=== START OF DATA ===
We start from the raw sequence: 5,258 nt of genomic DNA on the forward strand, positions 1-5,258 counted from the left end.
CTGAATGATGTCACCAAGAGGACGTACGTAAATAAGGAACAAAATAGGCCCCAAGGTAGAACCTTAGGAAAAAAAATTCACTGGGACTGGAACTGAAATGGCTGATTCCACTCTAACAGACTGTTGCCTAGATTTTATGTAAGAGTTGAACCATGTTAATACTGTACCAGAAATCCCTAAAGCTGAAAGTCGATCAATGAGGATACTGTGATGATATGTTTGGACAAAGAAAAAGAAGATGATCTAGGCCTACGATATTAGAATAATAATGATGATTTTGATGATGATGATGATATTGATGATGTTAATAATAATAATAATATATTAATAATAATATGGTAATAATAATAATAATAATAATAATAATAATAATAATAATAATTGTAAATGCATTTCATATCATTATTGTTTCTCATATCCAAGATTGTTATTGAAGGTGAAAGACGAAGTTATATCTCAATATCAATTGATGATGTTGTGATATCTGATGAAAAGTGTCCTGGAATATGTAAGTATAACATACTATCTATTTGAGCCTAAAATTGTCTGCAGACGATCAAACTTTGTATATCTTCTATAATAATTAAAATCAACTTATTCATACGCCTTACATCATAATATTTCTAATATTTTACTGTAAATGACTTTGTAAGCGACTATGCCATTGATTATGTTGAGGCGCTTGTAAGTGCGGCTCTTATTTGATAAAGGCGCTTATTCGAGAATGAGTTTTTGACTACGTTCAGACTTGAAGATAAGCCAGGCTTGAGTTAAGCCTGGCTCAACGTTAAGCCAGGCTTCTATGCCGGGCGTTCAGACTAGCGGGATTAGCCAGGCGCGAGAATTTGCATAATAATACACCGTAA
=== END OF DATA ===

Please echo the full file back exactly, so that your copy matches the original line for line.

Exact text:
We start from the raw sequence: 5,258 nt of genomic DNA on the forward strand, positions 1-5,258 counted from the left end.
CTGAATGATGTCACCAAGAGGACGTACGTAAATAAGGAACAAAATAGGCCCCAAGGTAGAACCTTAGGAAAAAAAATTCACTGGGACTGGAACTGAAATGGCTGATTCCACTCTAACAGACTGTTGCCTAGATTTTATGTAAGAGTTGAACCATGTTAATACTGTACCAGAAATCCCTAAAGCTGAAAGTCGATCAATGAGGATACTGTGATGATATGTTTGGACAAAGAAAAAGAAGATGATCTAGGCCTACGATATTAGAATAATAATGATGATTTTGATGATGATGATGATATTGATGATGTTAATAATAATAATAATATATTAATAATAATATGGTAATAATAATAATAATAATAATAATAATAATAATAATAATAATTGTAAATGCATTTCATATCATTATTGTTTCTCATATCCAAGATTGTTATTGAAGGTGAAAGACGAAGTTATATCTCAATATCAATTGATGATGTTGTGATATCTGATGAAAAGTGTCCTGGAATATGTAAGTATAACATACTATCTATTTGAGCCTAAAATTGTCTGCAGACGATCAAACTTTGTATATCTTCTATAATAATTAAAATCAACTTATTCATACGCCTTACATCATAATATTTCTAATATTTTACTGTAAATGACTTTGTAAGCGACTATGCCATTGATTATGTTGAGGCGCTTGTAAGTGCGGCTCTTATTTGATAAAGGCGCTTATTCGAGAATGAGTTTTTGACTACGTTCAGACTTGAAGATAAGCCAGGCTTGAGTTAAGCCTGGCTCAACGTTAAGCCAGGCTTCTATGCCGGGCGTTCAGACTAGCGGGATTAGCCAGGCGCGAGAATTTGCATAATAATACACCGTAA